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The Non Sliding side of Sliding. Subcategory: KRAMPUS!! | RindyLoucks.com

The Non Sliding side of Sliding. Subcategory: KRAMPUS!!

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In December in certain areas of Austria and Germany (apparently the Bavarian regions) a very strange occurrence takes place. To us outsiders at least. And if you dare to be out on the streets on Dec 5 then you take your life in your hands. Well…ok, that is a bit of an exaggeration. But you do put the sanctity of any unbruised legs at risk. And ever more so as the evening progresses and ‘they’ have imbibed more at each stop along their travels around their villages or towns.

The ‘they’ I speak of are the Krampus! And what is a Krampus you ask?

Well Wikipedia describes them as “a mythological hairy horned figure that was a close companion of St. Nicholas. He complimented the giving of gifts during the Christmas season by beating children who misbehaved with birch branches or by carrying them off in his sack.”

Well I can attest that as the tradition has carried on St. Nicholas has acquired a large posse of Krampus to join him on his travels, ‘children’ has turned into any one caught on the street (or minding their own business eating their dinner in their pension…or the local hofbrauhaus) and, as most adults won’t fit in a sack, guess what we get? Yeah...the beating!

I have happened to be in Igls and Konigssee for training and races on two occasions when the Krampus were let loose. I had of course heard the stories and so the first time I encountered them, unprepared after turning a corner enroute back to our pension in Igls, I was petrified! Thankfully that was the night they were just giving the whole thing a ‘test run’ for the town Xmas pageant as opposed to THE night of wickedness (Dec 5) where all bets are off and if you are caught then the begeezes is whipped out of you!

In Austria, on my first encounters with them, I learned quite a bit about them as the pack seemed to end their night of whipping extravaganza with a final turn around the dining room at our pension and then promptly parked themselves at the bar in the lounge. The masks came off (though the odorous and moist sheepskins and furs stayed intact) and I managed to have a conversation with one of them.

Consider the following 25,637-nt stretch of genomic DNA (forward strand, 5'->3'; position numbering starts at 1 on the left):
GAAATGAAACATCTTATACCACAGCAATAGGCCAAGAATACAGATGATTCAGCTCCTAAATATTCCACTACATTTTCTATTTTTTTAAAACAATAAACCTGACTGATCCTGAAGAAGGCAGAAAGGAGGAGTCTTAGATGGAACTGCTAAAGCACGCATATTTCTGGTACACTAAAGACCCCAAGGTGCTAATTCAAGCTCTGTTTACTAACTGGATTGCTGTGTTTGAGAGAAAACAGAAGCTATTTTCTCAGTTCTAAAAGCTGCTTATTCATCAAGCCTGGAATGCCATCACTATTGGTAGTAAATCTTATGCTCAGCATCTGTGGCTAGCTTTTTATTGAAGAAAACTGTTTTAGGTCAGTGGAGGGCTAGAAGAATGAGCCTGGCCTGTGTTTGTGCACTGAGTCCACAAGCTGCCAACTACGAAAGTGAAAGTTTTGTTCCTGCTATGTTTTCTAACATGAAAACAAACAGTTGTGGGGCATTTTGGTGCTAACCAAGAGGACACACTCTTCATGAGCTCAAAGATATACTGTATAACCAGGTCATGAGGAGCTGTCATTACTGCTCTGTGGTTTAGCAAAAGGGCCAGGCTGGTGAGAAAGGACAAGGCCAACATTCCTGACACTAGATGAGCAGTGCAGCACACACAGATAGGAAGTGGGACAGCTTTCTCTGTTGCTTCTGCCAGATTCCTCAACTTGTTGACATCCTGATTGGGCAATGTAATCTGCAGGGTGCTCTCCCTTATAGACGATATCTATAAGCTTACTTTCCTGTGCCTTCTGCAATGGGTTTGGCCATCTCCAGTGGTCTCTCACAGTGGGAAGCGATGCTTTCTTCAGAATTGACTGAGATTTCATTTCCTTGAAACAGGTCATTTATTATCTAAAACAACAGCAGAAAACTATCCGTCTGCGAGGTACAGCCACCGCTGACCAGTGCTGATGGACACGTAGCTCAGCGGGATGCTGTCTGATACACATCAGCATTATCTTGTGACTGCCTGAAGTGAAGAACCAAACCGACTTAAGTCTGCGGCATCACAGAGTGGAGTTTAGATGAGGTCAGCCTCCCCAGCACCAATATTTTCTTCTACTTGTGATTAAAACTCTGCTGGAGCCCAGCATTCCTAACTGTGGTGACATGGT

The masks were quite lovely in their craftsmanship and were quite honestly an artisan piece. I also learned that the masks were generally handed down from generation to generation, father to son. The mask maker(s) had typically been perfecting their craft also for generations. It was a men’s club only. No women Krampus thank you very much. And there in Igles there were only the one ‘sort’ of Krampus. Hairy, horned ones bearing birch whips and the wooden, carved masks.

Trust the Germans to take it up a notch!

My second encounter with the Krampus was in Berchtesgaden, Germany. We just happened to be there on the festival of the Krampus. Which started at about 3 in the afternoon. And there was no missing that the festival had started nor, as the evening wore on, that they were still somewhere in the town for you could hear the distinctive ‘clonging’ of the massive bells on the night air that some of them bore upon their backs. Now I say ‘some’ of them for in the German clans (as I am going to refer to them as) it would seem there is a hierarchy within the Krampus. How it is determined who is in what level and when or how I will never know…for I never got close enough to ask!! Not really.

Anyway, a short summary of the differing Krampus (in my own vernacular)are:

"The Haystacks". We figured they must be low man on the totem pole for the pure fact that it must suck to be them.